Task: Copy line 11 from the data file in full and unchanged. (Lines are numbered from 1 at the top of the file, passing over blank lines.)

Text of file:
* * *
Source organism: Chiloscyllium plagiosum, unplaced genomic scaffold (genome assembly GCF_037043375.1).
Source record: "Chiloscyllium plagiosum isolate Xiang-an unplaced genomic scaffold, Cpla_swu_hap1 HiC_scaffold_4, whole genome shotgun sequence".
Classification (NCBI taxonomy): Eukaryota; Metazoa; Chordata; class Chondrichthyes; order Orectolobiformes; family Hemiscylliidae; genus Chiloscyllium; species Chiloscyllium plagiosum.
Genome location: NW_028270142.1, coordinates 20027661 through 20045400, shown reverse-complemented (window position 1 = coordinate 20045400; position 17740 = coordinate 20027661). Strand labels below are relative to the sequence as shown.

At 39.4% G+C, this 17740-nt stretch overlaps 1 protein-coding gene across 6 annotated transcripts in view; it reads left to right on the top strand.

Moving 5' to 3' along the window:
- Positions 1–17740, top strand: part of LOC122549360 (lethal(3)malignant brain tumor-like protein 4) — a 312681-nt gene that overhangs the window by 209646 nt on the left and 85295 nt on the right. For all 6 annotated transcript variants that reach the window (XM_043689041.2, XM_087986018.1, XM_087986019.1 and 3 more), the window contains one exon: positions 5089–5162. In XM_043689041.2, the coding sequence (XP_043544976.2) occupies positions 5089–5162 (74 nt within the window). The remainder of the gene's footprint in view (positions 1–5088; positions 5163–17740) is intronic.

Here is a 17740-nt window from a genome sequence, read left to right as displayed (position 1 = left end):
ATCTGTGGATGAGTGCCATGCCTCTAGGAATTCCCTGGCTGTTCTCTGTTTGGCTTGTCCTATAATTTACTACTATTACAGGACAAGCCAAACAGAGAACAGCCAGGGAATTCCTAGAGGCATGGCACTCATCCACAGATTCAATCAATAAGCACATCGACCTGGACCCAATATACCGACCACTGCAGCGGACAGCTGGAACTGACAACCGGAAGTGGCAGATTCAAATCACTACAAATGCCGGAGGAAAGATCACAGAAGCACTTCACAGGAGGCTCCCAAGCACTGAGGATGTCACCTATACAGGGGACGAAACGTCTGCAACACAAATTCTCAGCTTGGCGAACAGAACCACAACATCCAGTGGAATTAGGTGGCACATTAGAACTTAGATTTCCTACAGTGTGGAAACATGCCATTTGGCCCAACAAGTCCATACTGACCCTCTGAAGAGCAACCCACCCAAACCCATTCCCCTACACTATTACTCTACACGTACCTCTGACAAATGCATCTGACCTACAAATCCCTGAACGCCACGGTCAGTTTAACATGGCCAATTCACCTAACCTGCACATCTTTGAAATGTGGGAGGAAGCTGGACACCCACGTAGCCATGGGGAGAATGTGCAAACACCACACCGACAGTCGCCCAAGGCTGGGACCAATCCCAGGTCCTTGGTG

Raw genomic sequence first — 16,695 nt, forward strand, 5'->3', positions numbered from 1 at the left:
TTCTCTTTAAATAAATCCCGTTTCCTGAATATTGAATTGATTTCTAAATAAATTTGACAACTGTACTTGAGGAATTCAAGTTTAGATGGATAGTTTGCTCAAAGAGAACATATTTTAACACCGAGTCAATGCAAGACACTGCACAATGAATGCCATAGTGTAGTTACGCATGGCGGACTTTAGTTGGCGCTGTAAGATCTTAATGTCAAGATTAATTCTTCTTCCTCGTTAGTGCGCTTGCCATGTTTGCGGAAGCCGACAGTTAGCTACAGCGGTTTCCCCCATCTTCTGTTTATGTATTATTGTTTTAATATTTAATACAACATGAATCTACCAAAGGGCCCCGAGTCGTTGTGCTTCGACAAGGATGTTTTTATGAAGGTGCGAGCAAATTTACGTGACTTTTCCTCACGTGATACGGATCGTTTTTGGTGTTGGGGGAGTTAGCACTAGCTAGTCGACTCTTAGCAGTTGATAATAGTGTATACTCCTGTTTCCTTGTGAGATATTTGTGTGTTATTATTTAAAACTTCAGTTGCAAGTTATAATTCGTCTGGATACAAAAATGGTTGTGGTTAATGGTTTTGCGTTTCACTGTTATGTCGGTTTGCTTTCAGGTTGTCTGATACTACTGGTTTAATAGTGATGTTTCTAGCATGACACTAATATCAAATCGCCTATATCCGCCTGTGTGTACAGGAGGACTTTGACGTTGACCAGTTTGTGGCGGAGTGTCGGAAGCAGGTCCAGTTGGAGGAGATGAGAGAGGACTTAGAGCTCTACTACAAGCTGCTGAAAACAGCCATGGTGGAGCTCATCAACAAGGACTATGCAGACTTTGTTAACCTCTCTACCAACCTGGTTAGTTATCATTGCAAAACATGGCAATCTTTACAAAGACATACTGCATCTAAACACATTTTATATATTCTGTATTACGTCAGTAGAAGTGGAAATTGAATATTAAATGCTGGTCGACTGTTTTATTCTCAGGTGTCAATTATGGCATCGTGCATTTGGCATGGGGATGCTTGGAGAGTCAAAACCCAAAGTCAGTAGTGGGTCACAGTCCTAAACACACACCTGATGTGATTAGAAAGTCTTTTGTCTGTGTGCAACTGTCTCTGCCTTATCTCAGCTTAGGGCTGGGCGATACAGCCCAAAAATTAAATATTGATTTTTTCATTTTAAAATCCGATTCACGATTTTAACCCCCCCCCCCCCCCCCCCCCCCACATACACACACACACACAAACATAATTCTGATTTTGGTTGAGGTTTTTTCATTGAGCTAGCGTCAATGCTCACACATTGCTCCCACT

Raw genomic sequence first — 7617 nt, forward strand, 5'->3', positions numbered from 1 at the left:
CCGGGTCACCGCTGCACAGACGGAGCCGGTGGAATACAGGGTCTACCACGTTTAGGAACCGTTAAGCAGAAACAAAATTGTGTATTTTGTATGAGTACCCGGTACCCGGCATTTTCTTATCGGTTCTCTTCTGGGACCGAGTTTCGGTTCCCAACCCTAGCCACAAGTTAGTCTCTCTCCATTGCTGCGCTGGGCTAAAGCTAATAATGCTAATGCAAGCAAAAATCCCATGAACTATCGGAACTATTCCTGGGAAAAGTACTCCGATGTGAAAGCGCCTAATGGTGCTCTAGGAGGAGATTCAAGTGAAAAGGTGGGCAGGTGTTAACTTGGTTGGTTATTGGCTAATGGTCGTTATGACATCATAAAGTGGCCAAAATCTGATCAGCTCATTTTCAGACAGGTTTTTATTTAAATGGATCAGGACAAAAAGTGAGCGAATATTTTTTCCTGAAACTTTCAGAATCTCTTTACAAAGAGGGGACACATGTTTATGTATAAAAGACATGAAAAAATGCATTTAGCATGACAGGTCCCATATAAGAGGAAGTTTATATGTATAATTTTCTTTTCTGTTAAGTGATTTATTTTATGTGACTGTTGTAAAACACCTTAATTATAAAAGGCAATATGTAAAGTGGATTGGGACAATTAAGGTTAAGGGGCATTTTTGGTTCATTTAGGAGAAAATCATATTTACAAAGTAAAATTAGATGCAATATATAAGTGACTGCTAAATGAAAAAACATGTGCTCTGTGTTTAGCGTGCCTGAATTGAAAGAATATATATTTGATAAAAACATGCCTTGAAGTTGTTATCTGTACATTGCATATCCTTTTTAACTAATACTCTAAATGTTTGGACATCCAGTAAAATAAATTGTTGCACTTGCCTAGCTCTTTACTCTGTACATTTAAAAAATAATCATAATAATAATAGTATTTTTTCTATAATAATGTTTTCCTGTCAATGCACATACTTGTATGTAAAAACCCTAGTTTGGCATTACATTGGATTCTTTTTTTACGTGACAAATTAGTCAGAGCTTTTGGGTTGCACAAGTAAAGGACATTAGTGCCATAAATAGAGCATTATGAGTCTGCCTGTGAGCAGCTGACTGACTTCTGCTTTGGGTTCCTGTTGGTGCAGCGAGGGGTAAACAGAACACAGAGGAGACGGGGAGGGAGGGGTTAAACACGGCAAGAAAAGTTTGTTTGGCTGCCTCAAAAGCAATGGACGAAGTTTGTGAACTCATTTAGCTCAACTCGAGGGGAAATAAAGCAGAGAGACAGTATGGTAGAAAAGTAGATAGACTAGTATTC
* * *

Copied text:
TTCTCTTTAAATAAATCCCGTTTCCTGAATATTGAATTGATTTCTAAATAAATTTGACAACTGTACTTGAGGAATTCAAGTTTAGATGGATAGTTTGCTCAAAGAGAACATATTTTAACACCGAGTCAATGCAAGACACTGCACAATGAATGCCATAGTGTAGTTACGCATGGCGGACTTTAGTTGGCGCTGTAAGATCTTAATGTCAAGATTAATTCTTCTTCCTCGTTAGTGCGCTTGCCATGTTTGCGGAAGCCGACAGTTAGCTACAGCGGTTTCCCCCATCTTCTGTTTATGTATTATTGTTTTAATATTTAATACAACATGAATCTACCAAAGGGCCCCGAGTCGTTGTGCTTCGACAAGGATGTTTTTATGAAGGTGCGAGCAAATTTACGTGACTTTTCCTCACGTGATACGGATCGTTTTTGGTGTTGGGGGAGTTAGCACTAGCTAGTCGACTCTTAGCAGTTGATAATAGTGTATACTCCTGTTTCCTTGTGAGATATTTGTGTGTTATTATTTAAAACTTCAGTTGCAAGTTATAATTCGTCTGGATACAAAAATGGTTGTGGTTAATGGTTTTGCGTTTCACTGTTATGTCGGTTTGCTTTCAGGTTGTCTGATACTACTGGTTTAATAGTGATGTTTCTAGCATGACACTAATATCAAATCGCCTATATCCGCCTGTGTGTACAGGAGGACTTTGACGTTGACCAGTTTGTGGCGGAGTGTCGGAAGCAGGTCCAGTTGGAGGAGATGAGAGAGGACTTAGAGCTCTACTACAAGCTGCTGAAAACAGCCATGGTGGAGCTCATCAACAAGGACTATGCAGACTTTGTTAACCTCTCTACCAACCTGGTTAGTTATCATTGCAAAACATGGCAATCTTTACAAAGACATACTGCATCTAAACACATTTTATATATTCTGTATTACGTCAGTAGAAGTGGAAATTGAATATTAAATGCTGGTCGACTGTTTTATTCTCAGGTGTCAATTATGGCATCGTGCATTTGGCATGGGGATGCTTGGAGAGTCAAAACCCAAAGTCAGTAGTGGGTCACAGTCCTAAACACACACCTGATGTGATTAGAAAGTCTTTTGTCTGTGTGCAACTGTCTCTGCCTTATCTCAGCTTAGGGCTGGGCGATACAGCCCAAAAATTAAATATTGATTTTTTCATTTTAAAATCCGATTCACGATTTTAACCCCCCCCCCCCCCCCCCCCCCCACATACACACACACACACAAACATAATTCTGATTTTGGTTGAGGTTTTTTCATTGAGCTAGCGTCAATGCTCACACATTGCTCCCACT